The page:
As is often the case in Britain, a lawn plays a fundamental part of the design and structure of our garden. The various shapes of lawn we have have developed over the years are designed to keep their maintenance to a minimum. For example we plan to extend the stone step across the lawn to make it much easier to mow along the edge of the yew hedge.However, there is no such thing as a maintenance free lawn. Through the year our lawns are cut (approximately once a week taking two hours to cut) and in addition scarified, aerated, fed and edged.As well as providing open spaces in a garden, lawns also provide a way of leading the eye into the garden. This is improved if the lawn edges are sharp and tidy.Our soil is a sandy loam which means that the edges of lawns were always disintegrating and crumbling away. Over the years some edges had moved up a foot from their original line. Last year we decided it was time to invest in metal edges. Metal edging is not cheap to do and our garden required 250 metres of edging. There are contractors that will provide bespoke edging usually using 4 millimeter thick steel plus a lot of on site welding. Curves again create extra difficulties. In my experience they are also very expensive.
We decided to do it ourselves and used a product called EverEdge They have a range of products which would be suitable for small lawns as well as larger lawns. The product we used was ProEdge which is 2.5mm thick and comes in 2.5m lengths. I feel that the longer length is a real asset as it makes getting smooth curves easier and straight lines straighter.The product arrives in packs of five lengths. Each length is designed to interlock to form a continuous edge. I have ended up using a variety of tools to install the edging. The ideal edge to the lawn will need to be defined and where this is not adjacent to the existing lawn I use wooden stakes as a guide. In theory EverEdge can be hammered into position using a mallet. However, any stone will make it impossible to hammer it home. I have found it best to use a spade and work along the edge down to the depth of the edging before the EverEdge is inserted. Any stones will be located and can be removed before inserting the EverEdge. (There is one such stone near the small hand fork) Once this is done EverEdge can be easily fitted. It is possible to bend EverEdge to form an an angle by hand although there will be a small radius on the corner. Unless you already have a perfect lawn there will be considerable work after fitting the EverEdge. This involves sorting out dips in the lawn and back filling gaps where the original lawn did not run true to the line. We have a number of walls adjacent to the lawn. We have always left a gap so that we could mow up to the walls. With the metal edge in place we have put down a weed membrane and gravel to give a very tidy finish. This photograph also demonstrates that with a little bit of persuasion 2.5m lengths of EverEdge can be made to give a continuous edge that changes level and and the same time goes round a corner!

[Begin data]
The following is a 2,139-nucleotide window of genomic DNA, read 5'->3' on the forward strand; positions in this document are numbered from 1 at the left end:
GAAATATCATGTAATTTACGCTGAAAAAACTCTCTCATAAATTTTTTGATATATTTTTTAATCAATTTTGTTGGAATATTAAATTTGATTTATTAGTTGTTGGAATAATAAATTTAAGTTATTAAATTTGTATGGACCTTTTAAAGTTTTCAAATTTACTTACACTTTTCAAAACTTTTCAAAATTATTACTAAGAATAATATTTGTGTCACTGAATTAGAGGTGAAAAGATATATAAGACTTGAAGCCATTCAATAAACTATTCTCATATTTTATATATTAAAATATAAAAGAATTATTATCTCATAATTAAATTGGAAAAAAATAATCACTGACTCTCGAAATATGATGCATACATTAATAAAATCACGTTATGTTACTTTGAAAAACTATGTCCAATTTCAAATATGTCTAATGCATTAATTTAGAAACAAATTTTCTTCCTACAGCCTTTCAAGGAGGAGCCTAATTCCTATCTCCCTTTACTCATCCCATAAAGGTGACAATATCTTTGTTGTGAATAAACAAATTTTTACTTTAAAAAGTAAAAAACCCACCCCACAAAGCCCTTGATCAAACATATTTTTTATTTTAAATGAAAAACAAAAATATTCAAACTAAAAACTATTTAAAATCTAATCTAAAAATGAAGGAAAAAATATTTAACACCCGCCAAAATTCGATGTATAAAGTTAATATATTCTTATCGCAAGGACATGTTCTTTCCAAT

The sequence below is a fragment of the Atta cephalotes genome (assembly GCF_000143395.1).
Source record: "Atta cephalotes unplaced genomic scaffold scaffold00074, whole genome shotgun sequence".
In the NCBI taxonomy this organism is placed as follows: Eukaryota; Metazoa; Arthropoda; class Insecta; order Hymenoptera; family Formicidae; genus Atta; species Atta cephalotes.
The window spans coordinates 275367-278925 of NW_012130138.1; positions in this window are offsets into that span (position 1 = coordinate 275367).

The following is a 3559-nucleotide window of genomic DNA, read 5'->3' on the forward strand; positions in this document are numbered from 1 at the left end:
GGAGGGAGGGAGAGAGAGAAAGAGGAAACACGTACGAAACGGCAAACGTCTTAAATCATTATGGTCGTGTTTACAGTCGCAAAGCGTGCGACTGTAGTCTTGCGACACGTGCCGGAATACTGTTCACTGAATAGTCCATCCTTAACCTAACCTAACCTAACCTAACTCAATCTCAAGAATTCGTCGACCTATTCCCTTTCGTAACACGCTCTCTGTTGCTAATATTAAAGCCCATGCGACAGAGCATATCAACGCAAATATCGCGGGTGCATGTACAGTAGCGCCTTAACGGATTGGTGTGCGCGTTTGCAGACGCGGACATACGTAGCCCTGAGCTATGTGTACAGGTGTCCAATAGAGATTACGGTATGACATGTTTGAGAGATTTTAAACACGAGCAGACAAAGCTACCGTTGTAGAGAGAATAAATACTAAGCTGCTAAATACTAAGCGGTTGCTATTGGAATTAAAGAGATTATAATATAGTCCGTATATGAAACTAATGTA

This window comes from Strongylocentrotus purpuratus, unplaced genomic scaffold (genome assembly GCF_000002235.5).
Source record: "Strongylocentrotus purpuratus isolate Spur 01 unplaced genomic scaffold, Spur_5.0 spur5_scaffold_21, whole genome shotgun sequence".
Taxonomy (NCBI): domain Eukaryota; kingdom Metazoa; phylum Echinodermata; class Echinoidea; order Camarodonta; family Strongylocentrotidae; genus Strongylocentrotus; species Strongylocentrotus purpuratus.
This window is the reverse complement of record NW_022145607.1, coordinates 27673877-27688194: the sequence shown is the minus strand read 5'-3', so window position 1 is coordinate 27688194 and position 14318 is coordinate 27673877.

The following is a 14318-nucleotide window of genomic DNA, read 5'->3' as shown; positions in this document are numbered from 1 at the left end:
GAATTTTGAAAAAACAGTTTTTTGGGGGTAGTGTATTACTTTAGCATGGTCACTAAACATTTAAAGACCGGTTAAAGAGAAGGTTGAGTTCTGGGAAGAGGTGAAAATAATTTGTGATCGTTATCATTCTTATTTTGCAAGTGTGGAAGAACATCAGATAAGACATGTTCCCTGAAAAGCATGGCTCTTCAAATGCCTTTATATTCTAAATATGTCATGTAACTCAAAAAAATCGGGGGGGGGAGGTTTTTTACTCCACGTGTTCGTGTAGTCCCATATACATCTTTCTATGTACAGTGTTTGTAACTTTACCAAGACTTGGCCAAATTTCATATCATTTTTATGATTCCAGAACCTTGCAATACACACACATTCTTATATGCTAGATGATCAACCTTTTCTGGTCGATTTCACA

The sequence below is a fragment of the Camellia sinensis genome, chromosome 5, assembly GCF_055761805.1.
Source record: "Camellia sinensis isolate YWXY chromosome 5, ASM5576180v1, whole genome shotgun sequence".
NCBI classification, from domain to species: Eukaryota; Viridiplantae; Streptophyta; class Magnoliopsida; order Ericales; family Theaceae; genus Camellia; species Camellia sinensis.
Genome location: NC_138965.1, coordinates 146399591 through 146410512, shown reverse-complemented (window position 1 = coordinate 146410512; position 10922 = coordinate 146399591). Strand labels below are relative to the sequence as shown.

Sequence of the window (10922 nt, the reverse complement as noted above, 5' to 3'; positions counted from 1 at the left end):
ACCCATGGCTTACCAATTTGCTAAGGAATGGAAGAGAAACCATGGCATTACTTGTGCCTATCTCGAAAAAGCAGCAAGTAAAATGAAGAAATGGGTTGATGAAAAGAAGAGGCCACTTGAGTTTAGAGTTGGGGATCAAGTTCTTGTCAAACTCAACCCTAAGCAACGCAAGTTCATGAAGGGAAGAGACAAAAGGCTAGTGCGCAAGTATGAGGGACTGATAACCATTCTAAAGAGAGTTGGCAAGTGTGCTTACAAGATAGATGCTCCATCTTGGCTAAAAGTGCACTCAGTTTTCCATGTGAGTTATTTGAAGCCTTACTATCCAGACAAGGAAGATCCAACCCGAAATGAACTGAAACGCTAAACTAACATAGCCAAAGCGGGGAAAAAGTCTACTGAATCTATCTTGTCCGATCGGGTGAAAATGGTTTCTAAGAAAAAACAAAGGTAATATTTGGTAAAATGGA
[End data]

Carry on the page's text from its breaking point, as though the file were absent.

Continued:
Overall, once installed the metal edge has made the whole process of lawn edge maintenance much easier.
The one job in the garden that we have contacted out is feeding, moss killing, weed killing scarification and solid-tine aeration. We currently use a company called LawnMaster.
The solid-tine aeration leaves small holes across the whole lawn.
Basically there are four treatments a year with the fertilizers designed for each season and moss and weed killing where required.
So lawns are not a way of avoiding maintenance but they can be a great asset to the overall garden.